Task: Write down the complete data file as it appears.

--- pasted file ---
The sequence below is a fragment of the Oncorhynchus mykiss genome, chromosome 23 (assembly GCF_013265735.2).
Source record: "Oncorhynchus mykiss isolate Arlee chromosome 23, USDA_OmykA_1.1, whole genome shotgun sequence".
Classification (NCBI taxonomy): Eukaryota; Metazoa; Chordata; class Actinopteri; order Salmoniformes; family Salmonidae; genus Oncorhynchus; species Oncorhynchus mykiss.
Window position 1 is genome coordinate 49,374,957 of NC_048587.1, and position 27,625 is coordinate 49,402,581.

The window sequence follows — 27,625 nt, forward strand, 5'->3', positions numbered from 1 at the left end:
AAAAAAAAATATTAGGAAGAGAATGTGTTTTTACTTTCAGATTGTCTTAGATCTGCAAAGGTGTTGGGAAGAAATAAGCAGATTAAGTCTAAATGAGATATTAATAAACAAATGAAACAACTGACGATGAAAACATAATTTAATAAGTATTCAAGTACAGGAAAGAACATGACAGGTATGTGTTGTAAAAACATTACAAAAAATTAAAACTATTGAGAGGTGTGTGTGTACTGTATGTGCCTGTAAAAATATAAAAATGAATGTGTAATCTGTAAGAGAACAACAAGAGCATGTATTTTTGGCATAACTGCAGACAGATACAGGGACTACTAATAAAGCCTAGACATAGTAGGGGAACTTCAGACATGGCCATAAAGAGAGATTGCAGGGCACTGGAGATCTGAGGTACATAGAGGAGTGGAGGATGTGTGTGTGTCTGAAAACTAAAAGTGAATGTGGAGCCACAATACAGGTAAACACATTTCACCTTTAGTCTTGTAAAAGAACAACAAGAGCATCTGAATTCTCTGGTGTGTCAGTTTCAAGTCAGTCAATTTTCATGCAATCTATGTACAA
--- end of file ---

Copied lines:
The sequence below is a fragment of the Oncorhynchus mykiss genome, chromosome 23 (assembly GCF_013265735.2).
Source record: "Oncorhynchus mykiss isolate Arlee chromosome 23, USDA_OmykA_1.1, whole genome shotgun sequence".
Classification (NCBI taxonomy): Eukaryota; Metazoa; Chordata; class Actinopteri; order Salmoniformes; family Salmonidae; genus Oncorhynchus; species Oncorhynchus mykiss.
Window position 1 is genome coordinate 49,374,957 of NC_048587.1, and position 27,625 is coordinate 49,402,581.

The window sequence follows — 27,625 nt, forward strand, 5'->3', positions numbered from 1 at the left end:
AAAAAAAAATATTAGGAAGAGAATGTGTTTTTACTTTCAGATTGTCTTAGATCTGCAAAGGTGTTGGGAAGAAATAAGCAGATTAAGTCTAAATGAGATATTAATAAACAAATGAAACAACTGACGATGAAAACATAATTTAATAAGTATTCAAGTACAGGAAAGAACATGACAGGTATGTGTTGTAAAAACATTACAAAAAATTAAAACTATTGAGAGGTGTGTGTGTACTGTATGTGCCTGTAAAAATATAAAAATGAATGTGTAATCTGTAAGAGAACAACAAGAGCATGTATTTTTGGCATAACTGCAGACAGATACAGGGACTACTAATAAAGCCTAGACATAGTAGGGGAACTTCAGACATGGCCATAAAGAGAGATTGCAGGGCACTGGAGATCTGAGGTACATAGAGGAGTGGAGGATGTGTGTGTGTCTGAAAACTAAAAGTGAATGTGGAGCCACAATACAGGTAAACACATTTCACCTTTAGTCTTGTAAAAGAACAACAAGAGCATCTGAATTCTCTGGTGTGTCAGTTTCAAGTCAGTCAATTTTCATGCAATCTATGTACAA